BUSINESS

Canadian dollar advances amid weakening greenback, higher commodity prices

12/30/2014 08:09 EST | Updated 03/01/2015 05:59 EST
TORONTO - The Canadian dollar closed higher Tuesday amid a generally weaker American currency and mixed commodity prices.

The loonie added 0.16 of a cent to 86.15 cents US.

February crude in New York gained 51 cents to US$54.12 a barrel ahead of the release Wednesday of the latest U.S. inventory levels from the Department of Energy. Crude prices are down 50 per cent since their 2014 high of $107.26 in June amid rising supplies and lower demand as a result of weaker economies in Europe and China.

Elsewhere on the commodity markets, February gold gained $18.50 to US$1,200.40 an ounce while March copper edged up three cents to US$2.85 a pound.

Traders also digested mixed data covering American house prices and consumer confidence.

The U.S. Case Schiller home price index rose by a greater than expected 0.76 per cent on a seasonally adjusted basis in October. Economists had looked for a rise of 0.4 per cent. The year-over-year rate eased to an almost on-consensus 4.5 per cent.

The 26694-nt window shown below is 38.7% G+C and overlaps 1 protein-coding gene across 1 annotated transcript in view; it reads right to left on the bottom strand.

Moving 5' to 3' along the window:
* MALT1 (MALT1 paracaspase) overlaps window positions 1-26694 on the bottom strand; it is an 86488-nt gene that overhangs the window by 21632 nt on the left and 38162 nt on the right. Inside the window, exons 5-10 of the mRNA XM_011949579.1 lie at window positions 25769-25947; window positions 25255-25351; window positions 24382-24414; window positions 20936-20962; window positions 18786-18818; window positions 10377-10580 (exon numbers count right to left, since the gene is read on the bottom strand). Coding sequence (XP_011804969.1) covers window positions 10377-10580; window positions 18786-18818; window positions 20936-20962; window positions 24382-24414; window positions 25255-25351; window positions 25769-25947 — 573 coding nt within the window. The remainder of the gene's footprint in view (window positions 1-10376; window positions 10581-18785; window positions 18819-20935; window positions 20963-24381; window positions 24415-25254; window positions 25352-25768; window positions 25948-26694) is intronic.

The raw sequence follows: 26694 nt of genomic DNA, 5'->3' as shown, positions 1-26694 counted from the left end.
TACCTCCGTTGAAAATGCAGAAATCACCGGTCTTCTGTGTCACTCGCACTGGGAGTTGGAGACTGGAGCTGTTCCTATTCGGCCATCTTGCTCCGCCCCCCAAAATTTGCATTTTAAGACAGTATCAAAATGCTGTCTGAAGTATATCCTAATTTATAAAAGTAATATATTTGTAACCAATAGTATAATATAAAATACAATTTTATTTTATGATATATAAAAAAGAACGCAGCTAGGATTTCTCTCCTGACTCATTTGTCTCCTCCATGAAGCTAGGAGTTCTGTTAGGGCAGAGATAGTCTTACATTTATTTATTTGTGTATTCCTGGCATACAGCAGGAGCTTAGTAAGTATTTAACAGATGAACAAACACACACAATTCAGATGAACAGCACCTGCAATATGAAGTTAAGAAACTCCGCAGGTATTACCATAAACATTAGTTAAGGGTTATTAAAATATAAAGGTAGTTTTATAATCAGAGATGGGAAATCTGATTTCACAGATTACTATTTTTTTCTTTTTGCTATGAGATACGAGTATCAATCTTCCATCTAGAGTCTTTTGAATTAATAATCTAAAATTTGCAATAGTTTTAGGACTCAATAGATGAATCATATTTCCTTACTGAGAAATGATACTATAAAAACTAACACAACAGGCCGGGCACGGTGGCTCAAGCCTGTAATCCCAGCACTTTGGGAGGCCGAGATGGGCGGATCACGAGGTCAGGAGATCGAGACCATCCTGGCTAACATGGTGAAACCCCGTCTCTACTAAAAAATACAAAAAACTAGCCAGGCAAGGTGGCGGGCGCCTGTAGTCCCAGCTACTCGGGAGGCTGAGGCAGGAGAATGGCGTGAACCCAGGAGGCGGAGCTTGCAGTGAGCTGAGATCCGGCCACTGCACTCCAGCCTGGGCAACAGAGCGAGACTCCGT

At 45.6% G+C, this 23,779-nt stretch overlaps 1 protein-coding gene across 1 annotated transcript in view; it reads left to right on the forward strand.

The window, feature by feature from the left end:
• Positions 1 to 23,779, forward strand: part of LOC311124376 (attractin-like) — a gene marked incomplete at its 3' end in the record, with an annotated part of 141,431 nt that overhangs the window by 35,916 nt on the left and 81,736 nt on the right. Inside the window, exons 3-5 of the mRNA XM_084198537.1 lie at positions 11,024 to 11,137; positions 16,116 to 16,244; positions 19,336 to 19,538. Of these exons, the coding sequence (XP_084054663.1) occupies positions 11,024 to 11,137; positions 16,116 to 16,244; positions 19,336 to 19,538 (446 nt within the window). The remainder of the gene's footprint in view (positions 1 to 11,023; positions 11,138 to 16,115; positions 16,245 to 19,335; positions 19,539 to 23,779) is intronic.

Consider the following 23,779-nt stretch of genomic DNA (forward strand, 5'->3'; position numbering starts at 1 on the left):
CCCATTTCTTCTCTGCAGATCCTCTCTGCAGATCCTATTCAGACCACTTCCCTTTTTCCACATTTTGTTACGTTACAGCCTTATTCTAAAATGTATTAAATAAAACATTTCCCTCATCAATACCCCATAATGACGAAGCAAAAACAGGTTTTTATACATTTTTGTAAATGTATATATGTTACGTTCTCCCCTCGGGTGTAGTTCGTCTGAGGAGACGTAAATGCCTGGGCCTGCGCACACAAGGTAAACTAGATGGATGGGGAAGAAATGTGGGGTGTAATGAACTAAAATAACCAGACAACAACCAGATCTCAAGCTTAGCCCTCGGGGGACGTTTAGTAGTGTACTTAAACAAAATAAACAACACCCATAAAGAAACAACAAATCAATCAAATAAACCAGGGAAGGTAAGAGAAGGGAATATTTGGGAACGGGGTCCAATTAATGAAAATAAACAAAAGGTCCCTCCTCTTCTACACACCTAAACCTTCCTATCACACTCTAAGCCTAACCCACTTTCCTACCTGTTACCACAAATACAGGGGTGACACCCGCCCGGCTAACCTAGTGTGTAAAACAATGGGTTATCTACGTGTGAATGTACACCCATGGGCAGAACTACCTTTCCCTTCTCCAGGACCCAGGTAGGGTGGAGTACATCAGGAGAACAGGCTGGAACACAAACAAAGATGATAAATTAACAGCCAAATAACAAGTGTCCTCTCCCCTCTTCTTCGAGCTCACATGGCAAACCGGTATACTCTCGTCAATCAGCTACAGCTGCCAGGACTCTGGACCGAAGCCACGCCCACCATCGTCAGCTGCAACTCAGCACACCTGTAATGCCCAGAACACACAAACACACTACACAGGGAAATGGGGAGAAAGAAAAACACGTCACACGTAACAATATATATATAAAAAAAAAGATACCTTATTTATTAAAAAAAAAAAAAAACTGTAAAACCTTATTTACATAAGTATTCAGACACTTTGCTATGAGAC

And the Conference Board's U.S. consumer confidence index came in at 92.6 in December, up from a November read of 88.7. Economists had thought confidence would improve further due to plunging gasoline prices, faster job creation and higher stock prices and expected a reading of 93.9.

Market attention was also focused on Greek politics a day after parliament failed to approve a new president, forcing the government to call early elections that could bring more economic turmoil. Investors worry elections might be won by the left-wing opposition Syriza party, which rejects Greece's bailout deal.

The credit rating agency Fitch has warned that prolonged political uncertainty in Greece could hurt the country's sovereign rating. The agency said Tuesday that it was unclear whether any single party would be able to form a government alone, a stalemate that would "increase the risks to Greece's creditworthiness."

It also cited risks of further delays to bailout negotiations and a potential drop in bank deposits.